A Review on Intelligent Object Perception Methods Combining Knowledge-based Reasoning and Machine Learning

Object perception is a fundamental sub-field of Computer Vision, covering a multitude of individual areas and having contributed high-impact results. While Machine Learning has been traditionally applied to address related problems, recent works also seek ways to integrate knowledge engineering in order to expand the level of intelligence of the visual interpretation of objects, their properties and their relations with their environment. In this paper, we attempt a systematic investigation of how knowledge-based methods contribute to diverse object perception tasks. We review the latest achievements and identify prominent research directions.

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1 Introduction

Despite the recent sweep of progress in Machine Learning (ML) which is stirring public imagination about the capabilities of future Artificial Intelligence (AI) systems, the research community seems more composed, in part due to the realization that current achievements are largely based on engineering advancements, and only partly on novel scientific progress. Undoubtedly, the accomplishments are neither small nor temporary; in the latest “One Hundred Year Study on AI”, a panel of renowned AI experts is foreseeing tremendous impact of AI in a multitude of technological and societal domains in the next decades, fueled primarily by systems running ML algorithms 

[53]. Yet, there is still a lot of ground to cover, before we can obtain a deep understanding of how to overcome the limitations of data-driven approaches at a more generic level.

Aiming at exploiting the full potential of AI, a growing body of research is devoted to the idea of integrating ML and knowledge-based approaches. Davies and Marcus (Davis15) for instance, while discussing the multifaceted challenges related to automating commonsense reasoning, a crucial ability for any intelligent entity operating in real-world conditions, underline the need to combine the strengths of diverse AI approaches from these two fields. Others, as for example Bengio et al. (Bengio19) and Pearl (Pearl18), emphasize the inability of Deep Learning to effectively recognize cause and effect relations. Pearl, Geffner (Geffner18) and recently Lenat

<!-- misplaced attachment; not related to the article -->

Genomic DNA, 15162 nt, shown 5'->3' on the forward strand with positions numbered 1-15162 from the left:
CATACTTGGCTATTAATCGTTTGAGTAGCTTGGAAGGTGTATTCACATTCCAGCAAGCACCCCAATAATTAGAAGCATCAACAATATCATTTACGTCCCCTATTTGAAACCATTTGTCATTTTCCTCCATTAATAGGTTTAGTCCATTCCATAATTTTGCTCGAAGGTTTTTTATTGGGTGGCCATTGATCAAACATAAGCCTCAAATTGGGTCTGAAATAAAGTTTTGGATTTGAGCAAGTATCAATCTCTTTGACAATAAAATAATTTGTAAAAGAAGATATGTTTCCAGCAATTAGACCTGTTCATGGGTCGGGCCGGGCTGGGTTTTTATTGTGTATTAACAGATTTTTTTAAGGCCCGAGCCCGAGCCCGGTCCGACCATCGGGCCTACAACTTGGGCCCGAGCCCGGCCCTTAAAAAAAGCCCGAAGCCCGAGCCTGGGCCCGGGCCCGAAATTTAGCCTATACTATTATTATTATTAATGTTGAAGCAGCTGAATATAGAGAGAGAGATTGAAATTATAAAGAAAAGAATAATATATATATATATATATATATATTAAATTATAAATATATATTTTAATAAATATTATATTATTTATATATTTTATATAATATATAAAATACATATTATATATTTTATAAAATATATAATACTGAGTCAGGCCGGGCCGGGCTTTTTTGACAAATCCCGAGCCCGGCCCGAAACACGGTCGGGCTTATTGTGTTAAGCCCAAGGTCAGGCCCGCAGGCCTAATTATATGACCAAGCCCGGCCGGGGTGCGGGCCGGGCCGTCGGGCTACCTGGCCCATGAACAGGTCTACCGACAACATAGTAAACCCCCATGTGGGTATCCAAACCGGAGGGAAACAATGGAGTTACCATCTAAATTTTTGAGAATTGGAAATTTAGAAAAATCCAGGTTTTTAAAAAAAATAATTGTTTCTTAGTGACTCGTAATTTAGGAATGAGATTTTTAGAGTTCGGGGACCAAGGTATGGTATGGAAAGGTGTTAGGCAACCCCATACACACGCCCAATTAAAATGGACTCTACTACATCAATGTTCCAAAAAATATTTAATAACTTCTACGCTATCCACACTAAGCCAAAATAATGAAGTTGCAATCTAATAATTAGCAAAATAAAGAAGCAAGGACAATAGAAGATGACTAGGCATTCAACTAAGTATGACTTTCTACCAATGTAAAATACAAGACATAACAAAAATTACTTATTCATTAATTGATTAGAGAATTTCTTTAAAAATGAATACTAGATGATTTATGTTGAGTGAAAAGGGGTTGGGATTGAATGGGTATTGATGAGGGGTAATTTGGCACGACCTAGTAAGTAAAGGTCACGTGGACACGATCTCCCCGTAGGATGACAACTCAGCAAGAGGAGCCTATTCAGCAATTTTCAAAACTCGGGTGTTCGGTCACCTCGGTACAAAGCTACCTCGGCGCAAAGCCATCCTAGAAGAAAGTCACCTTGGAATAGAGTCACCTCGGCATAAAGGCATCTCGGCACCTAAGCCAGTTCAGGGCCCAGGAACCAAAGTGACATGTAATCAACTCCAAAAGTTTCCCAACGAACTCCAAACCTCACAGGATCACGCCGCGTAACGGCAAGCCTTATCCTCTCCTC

111https://towardsdatascience.com/statistical-learning-and-knowledge-engineering-all-the-way-down-1bb004040114

, suggest to seek solutions by bridging the gap between model-free, data-intensive learners and knowledge-based models and by building on the synergy between heuristic level and epistemological level languages.

In this paper, we review recent progress in the direction of coupling the strengths of ML and knowledge-based methods, focusing our attention on the topic of Object Perception (OP), an important sub-field of Computer Vision (CV). Tasks related to OP are at the core of a wide spectrum of practical systems and relevant research has traditionally relied on ML to approach the related problems. The recent developments have significantly advanced the field, but, interestingly, state-of-the-art studies try to integrate symbolic methods, in order to achieve broader visual intelligence. It seems that it is becoming less of a paradox within the CV community that in order to build intelligent vision systems, much of the information needed is not directly observable.

This review is aimed at researchers and engineers working on OP-related problems, as well as on the broader area of CV and AI. Existing surveys on the intersection of ML and knowledge engineering (e.g., [39]) are indeed very informative, but they usually offer a high-level understanding of the challenges involved. The rich literature on CV reviews, on the other hand, adopts a more problem-specific analysis, studying in detail the requirements of each particular CV task (see e.g., [62, 19, 33]). Only recently was an attempt made to show how studies that utilize background knowledge can benefit tasks, such as image understanding [2]; our goal is to explore this direction on the topic of intelligent OP, reporting state-of-the-art achievements and showing how different facets of knowledge-based research can contribute to addressing the rich diversity of OP tasks.